Coronavirus in SA: President Ramaphosa is NOT announcing a lockdown tonight
Durban - President Cyril Ramaphosa is not going to announce a national shutdown of the country tonight to stave off the coronavirus, his spokesperson Khusela Diko said on Saturday.
Taking to Twitter, Diko urged people to stop spreading fake news that says Ramaphosa would address the nation on Saturday night to announce a lockdown.
"The National Command Council will meet in a scheduled meeting tomorrow (Sunday) to assess implementation of the directives announced by the president last Sunday," Diko said.
"The Council will further consider recommendations on economic relief measures to mitigate against the impact of #CoronavirusInSA . Thereafter, the President will give an update to the nation at a time to be decided at the conclusion of the meeting," she said.
Diko's message comes after a widely circulated voice note made its way onto social media which said that the president was going to announce a lockdown and told listeners to go out and stock up on food and other goods before the lockdown was announced.
STOP SPREADING FAKE NEWS: The President is NOT addressing the nation and announcing a lockdown tonight. The National Command Council will meet in a scheduled meeting tomorrow to assess implementation of the directives announced by the President last Sunday. #CoronavirusInSA.1/2 pic.twitter.com/BJgmv1XCSs— Khusela Diko🇿🇦 (@KhuselaS) March 21, 2020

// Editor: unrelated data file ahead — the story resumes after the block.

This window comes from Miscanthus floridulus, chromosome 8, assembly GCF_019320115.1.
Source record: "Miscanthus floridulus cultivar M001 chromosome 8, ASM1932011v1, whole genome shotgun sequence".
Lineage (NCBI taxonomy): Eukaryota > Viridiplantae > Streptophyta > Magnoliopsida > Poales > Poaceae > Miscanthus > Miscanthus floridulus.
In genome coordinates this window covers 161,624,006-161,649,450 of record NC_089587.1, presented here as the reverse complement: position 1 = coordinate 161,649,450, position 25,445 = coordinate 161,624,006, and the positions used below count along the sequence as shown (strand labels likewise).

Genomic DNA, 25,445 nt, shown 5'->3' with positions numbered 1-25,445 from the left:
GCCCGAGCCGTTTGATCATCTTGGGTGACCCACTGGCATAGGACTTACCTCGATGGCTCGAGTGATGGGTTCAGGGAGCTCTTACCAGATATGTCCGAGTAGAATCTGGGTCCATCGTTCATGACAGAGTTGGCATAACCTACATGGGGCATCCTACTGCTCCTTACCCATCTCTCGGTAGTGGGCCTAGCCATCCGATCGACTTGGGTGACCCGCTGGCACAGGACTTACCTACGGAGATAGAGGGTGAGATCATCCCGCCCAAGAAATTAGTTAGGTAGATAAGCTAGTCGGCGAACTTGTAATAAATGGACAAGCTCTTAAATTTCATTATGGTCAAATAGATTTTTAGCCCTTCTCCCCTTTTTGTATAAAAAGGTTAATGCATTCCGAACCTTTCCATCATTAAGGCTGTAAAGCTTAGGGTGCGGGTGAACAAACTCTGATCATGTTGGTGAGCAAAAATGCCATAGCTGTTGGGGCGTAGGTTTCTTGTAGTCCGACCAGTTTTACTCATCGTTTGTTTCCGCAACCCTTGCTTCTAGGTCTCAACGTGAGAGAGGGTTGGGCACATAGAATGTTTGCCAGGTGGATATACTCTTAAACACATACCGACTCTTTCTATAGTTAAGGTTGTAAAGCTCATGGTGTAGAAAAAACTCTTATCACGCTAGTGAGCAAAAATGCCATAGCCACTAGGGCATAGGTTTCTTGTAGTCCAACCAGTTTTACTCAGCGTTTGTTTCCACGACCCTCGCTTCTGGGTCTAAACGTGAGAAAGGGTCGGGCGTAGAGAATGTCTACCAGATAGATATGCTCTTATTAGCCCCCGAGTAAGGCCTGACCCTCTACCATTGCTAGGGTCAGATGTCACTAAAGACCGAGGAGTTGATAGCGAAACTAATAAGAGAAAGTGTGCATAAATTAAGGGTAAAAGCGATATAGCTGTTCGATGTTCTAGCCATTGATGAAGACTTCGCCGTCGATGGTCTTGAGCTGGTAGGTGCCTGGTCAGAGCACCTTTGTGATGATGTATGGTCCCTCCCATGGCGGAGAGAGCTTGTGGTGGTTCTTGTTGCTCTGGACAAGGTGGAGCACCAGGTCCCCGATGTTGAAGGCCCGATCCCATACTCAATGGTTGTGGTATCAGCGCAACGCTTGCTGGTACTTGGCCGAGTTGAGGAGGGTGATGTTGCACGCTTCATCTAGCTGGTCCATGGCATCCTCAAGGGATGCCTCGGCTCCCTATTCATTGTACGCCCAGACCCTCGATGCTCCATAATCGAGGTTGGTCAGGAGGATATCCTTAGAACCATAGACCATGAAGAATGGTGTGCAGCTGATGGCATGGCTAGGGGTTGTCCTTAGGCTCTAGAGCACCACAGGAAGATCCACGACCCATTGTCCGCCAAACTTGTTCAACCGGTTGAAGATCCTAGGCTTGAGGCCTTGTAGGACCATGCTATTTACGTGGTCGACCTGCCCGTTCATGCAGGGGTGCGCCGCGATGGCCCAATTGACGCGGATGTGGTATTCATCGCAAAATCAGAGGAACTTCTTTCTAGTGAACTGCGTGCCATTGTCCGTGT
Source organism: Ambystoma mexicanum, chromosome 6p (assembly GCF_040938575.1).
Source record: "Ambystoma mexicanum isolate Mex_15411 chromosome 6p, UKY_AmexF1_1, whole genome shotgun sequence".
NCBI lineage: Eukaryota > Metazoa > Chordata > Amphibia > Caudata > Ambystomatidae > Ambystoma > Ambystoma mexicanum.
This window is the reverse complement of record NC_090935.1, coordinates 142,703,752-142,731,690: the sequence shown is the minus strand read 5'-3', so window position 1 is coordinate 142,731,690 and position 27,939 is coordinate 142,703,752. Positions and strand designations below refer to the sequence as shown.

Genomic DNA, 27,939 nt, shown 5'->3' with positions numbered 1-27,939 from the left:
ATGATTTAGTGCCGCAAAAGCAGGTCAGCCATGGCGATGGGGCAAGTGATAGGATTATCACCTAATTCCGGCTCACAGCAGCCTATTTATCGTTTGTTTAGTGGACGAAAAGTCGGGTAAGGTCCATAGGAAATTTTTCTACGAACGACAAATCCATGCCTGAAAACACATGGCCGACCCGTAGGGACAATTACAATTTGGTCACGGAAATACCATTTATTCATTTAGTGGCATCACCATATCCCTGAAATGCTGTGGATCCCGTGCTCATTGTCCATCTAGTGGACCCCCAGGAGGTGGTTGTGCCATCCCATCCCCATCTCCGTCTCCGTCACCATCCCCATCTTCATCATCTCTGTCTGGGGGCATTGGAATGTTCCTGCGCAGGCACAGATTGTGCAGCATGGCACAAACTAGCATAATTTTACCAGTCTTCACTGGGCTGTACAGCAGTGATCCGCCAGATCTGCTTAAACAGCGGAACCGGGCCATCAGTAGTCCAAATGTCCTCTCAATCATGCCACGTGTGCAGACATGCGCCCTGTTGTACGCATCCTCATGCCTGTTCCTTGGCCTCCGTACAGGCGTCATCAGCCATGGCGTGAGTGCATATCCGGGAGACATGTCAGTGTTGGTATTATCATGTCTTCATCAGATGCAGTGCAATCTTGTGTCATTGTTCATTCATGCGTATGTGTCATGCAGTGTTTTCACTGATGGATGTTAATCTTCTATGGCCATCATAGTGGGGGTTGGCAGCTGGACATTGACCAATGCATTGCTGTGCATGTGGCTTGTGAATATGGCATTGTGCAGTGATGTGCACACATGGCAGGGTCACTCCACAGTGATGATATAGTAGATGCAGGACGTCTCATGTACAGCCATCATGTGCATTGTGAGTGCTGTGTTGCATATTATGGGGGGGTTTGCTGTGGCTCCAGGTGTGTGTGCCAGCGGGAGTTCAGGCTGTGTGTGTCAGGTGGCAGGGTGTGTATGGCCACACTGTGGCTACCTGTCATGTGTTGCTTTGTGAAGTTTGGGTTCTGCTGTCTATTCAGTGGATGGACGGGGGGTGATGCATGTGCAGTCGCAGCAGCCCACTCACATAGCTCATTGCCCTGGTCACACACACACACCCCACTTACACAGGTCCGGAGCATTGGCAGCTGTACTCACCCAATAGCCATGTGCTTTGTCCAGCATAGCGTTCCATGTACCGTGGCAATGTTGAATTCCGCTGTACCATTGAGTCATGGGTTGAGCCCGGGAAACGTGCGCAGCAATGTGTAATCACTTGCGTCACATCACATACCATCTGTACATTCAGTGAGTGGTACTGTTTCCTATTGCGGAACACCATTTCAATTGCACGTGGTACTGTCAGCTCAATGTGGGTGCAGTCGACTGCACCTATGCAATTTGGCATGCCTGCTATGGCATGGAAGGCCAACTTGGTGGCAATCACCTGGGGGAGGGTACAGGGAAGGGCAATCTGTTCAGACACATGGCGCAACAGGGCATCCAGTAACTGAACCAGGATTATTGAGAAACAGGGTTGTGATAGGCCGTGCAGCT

This week, as the government's national disaster regulations took affect, people were warned against spreading false or inaccurate information pertaining to the coronavirus (Covid-19).
Those caught spreading such information could face imprisonment for a period of up to six months and/or be liable to pay a fine.
Minister of Cooperative Governance and Traditional Affairs, Nkosazana Dlamini Zuma, who addressed the media on the Disaster Management Act of 2002, said the act sets forth numerous measures and regulations the government will be implementing to monitor and curb the spread of the virus.
Offences include any statement published on any platform, including online via social media, intended to deceive people about Covid-19, infection status or measures taken by the government to address Covid-19.
Individuals found guilty of this could face prosecution, be liable to pay a fine or both. Any person not infected with Covid-19, who misrepresents that they are, will face a similar penalty.IOL